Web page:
Europe 1918: New Countries in Eastern Europe
With the end of the Great War and the collapse of the Austro-Hungarian Empire, the smaller nations of Eastern Europe seized the chance to assert themselves. Poland reemerged as an independent state after 123 years of foreign domination, while the Czechs and Slovaks joined to form Czechoslovakia and the Serbs and other southern Slavs united to form Yugoslavia.
12–13 Nov 1918 Occupation of Constantinople▲
The first French troops arrived in the Ottoman capital of Constantinople, followed by the British the next day. The Allies divided the city into occupation zones, setting up a military administration in December. Italian and Greek forces arrived later. The Allied occupation marked the first time Constantinople had changed hands since the original Ottoman conquest in 1453.
12 Nov 1918 German Austria▲
One day after the abdication of Emperor Charles I of Austria, the Provisional National Assembly—representing the German population of the Austrian Empire—officially proclaimed German-Austria a republic, with Social Democrat Karl Renner as provisional chancellor. German-Austria was simultaneously declared an integral part of the German Reich, and the following day the new republic began negotiations for union with Germany.
13 Nov 1918 Annulment of Brest-Litovsk▲
Following the German capitulation, the Bolshevik legislature of Soviet Russia annulled the treaty of Brest-Litovsk. Although this theoretically revoked Soviet recognition of the independence of Finland, Poland, the Baltic states, and Ukraine, most of this area was either still under German occupation or de facto independent.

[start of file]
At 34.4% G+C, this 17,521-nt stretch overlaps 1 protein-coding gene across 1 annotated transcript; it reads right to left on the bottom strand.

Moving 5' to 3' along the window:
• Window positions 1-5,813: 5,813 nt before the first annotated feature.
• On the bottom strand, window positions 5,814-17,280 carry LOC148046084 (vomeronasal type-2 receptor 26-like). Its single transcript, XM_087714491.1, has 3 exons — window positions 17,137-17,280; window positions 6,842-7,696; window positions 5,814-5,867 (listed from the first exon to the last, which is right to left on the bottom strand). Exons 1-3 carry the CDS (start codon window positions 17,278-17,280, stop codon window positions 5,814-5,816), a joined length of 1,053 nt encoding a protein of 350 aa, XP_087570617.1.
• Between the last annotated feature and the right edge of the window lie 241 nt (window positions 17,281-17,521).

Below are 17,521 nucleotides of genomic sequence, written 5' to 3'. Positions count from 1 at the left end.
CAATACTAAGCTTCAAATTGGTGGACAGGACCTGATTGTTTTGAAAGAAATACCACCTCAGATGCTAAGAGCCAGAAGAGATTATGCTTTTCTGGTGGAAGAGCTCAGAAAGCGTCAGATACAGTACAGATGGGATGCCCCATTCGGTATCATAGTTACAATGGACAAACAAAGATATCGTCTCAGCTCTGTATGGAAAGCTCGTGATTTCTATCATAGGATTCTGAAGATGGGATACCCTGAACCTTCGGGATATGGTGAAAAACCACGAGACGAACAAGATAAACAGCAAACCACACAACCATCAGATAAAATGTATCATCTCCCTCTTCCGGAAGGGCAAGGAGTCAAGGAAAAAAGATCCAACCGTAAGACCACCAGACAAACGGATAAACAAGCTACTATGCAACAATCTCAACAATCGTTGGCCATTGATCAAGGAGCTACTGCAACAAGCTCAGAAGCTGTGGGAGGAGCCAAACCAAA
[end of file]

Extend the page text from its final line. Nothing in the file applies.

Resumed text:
1–13 Dec 1918 Occupation of the Rhineland▲
Following the terms of the Armistice with Germany, Allied troops moved in to occupy German territory in the Rhineland. Belgian forces were based in Aachen, the British in Cologne, the French in Mainz, and the Americans—who departed in 1923—in Koblenz. The occupation lasted until 1930, when the Allies withdrew under the terms of the Locarno Treaties.
1 Dec 1918 Alba Iulia National Assembly▲
The National Assembly of Romanians of Transylvania and Hungary—consisting of elected representatives of the Romanians in the nominally Hungarian territories of Transylvania, Banat, Crişana and Maramureş—convened in Alba Iulia, Transylvania. The assembly unanimously decreed the unification of Transylvania and all the Hungarian territories inhabited by Romanians with the Kingdom of Romania.
1 Dec 1918 Creation of Yugoslavia▲
Following internal issues—including Syrmia declaring its secession in favor of Serbia—the State of Slovenes, Croats and Serbs (S.S.C.S.) agreed to merge with the Kingdom of Serbia. On 1 December 1918, Prince Regent Alexander of Serbia proclaimed the unification of Serbia with the S.S.C.S. to form the Kingdom of Serbs, Croats, and Slovenes—unofficially known as the Kingdom of Yugoslavia (until that name became official in 1929). Montenegro—annexed to Serbia a few days earlier—also became part of the new state.